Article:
I happened to be at the Vienna Intercontinental Hotel on the day of his arrival and I saw him poring over the Wall Street Journal in the hotel lobby with his baggage beside him. I thought that the hotel had done it again. It had the habit of making the guests who arrive in the mornings wait till noon to go to their rooms. Having had to baby-sit ministers and others in the lobby, I had decided that we would book the rooms a day ahead so that important visitors did not have to cool their heels in the lobby after overnight journeys.
But Professor Bhagwati's problem was more serious.
His hosts were not expecting him till the next morning as the conference he was addressing was on the next day. He was scheduled to leave the next afternoon, but he could still address the conference next morning. His secretary had got the date wrong and booked the flights. There was no car or room waiting for him when he arrived. He said he wished that he had accepted my offer. He had, of course, made alternate arrangements by the time I met him.
I felt sorry that a man like him should lose a day in Vienna, but I felt grateful to the secretary who made it possible for Professor Bhagwati to spend an evening with us. Had he come the next day, the evening would have been taken up by his hosts. The next day, the hosts had given him such a large suite that he remarked that he felt lonely there. When I said he should have brought his wife along, he said that, with the kind of wife he had, he would need a second one to travel with him, and broke into his characteristic laughter.
I discovered, again thanks to my son, that Professor Bhagwati goes to a particular Chinese restaurant on west side Manhattan on Sundays at noon to enjoy his favourite dim sum, and the best way to meet him is to sneak in there. We did that one Sunday with the whole family, together with the tiny tots, Durga and Krishna and we had a delightful time.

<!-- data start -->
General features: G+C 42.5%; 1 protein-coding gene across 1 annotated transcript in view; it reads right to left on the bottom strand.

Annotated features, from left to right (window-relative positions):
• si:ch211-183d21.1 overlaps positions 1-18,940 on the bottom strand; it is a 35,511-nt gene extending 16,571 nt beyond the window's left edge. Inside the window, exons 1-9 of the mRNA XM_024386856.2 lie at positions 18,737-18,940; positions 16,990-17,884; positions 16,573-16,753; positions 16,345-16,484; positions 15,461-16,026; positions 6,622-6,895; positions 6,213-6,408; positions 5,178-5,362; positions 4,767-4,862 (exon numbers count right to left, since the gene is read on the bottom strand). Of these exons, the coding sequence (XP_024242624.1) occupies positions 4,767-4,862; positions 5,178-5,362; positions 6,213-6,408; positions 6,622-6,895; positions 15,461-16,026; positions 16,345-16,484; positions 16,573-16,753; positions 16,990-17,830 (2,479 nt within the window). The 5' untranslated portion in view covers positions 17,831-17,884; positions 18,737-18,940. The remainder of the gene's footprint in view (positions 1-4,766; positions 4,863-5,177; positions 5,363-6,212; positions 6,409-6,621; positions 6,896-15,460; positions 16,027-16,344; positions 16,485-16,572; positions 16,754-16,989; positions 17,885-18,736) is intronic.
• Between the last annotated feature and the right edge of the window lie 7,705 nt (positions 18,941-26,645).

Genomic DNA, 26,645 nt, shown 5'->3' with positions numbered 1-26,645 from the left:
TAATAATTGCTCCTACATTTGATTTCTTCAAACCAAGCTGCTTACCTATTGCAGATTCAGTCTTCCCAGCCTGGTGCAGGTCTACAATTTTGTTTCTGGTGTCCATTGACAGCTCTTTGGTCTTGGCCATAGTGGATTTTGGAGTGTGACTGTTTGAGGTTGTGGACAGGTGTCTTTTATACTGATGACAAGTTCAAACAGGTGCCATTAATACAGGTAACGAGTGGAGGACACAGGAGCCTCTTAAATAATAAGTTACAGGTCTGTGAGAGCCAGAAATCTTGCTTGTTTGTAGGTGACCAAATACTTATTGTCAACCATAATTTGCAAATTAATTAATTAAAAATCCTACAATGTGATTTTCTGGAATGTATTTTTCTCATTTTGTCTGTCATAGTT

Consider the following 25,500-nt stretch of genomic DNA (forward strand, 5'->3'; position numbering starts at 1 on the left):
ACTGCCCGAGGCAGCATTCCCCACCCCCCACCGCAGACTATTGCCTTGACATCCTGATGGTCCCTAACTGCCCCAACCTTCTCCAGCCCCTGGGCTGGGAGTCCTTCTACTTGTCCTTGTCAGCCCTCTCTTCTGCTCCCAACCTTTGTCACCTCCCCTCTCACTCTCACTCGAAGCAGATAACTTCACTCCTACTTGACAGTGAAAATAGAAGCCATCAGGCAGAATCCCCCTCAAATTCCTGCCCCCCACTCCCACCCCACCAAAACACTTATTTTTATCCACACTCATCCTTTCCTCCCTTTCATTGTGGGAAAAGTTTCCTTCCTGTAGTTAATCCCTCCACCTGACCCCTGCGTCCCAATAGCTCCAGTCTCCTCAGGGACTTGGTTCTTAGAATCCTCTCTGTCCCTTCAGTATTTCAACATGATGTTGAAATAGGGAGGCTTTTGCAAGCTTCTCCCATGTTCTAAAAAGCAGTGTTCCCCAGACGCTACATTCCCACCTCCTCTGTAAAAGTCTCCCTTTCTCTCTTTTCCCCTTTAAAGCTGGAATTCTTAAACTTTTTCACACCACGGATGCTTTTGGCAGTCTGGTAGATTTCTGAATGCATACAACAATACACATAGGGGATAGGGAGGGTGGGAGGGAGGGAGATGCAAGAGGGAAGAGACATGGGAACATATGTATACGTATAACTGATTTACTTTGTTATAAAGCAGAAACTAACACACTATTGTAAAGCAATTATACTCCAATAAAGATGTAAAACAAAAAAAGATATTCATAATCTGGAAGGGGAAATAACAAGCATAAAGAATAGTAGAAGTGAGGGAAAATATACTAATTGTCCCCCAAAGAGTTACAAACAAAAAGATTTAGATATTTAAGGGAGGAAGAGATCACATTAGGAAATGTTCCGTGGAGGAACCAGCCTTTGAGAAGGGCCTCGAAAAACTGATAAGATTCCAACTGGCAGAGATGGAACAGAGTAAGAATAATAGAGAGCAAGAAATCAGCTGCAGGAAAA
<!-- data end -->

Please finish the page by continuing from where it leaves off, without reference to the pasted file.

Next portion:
Not much economics or politics came up as the professor was busy taking care of the little ones, trying to feed them some of his dim sum delicacies. But I did manage to elicit his views on the contemporary world, which were revealing. The name of the restaurant is being withheld for fear of causing a stampede there on Sundays.
Bhagwati takes a swipe at Stiglitz
Perhaps, many years from now, the restaurant will display a plaque saying, 'Nobel Laureate Professor Jagdish Bhagwati dined here' to attract customers. (By then, the Nobel Academy would have discovered his genius.) Many restaurants in Cuba have such plaques about Ernest Hemingway having visited them. Not to be outdone, a particular restaurant in Havana put up a plaque, 'Ernest Hemingway never dined here.'
The unprecedented effort made by the Indians in the US led to the setting up of a chair for contemporary Indian studies at Columbia and when the time came to name it, the choice fell on Professor Bhagwati, who beat many other illustrious Indians. No one deserved the honour more. He is undoubtedly the most celebrated Indian so far at Columbia.
I once requested Professor Bhagwati to write a confidential note about me as reference for a research project. He promptly did so and told me that even my mother would blush to read it.
Later I found that it was so generous that I blushed!
T P Sreenivasan is a former ambassador to the United Nations, Vienna, and former governor for India, International Atomic Energy Agency, Vienna
Encounters: More in Ambassador Sreenivasan's series on interesting people.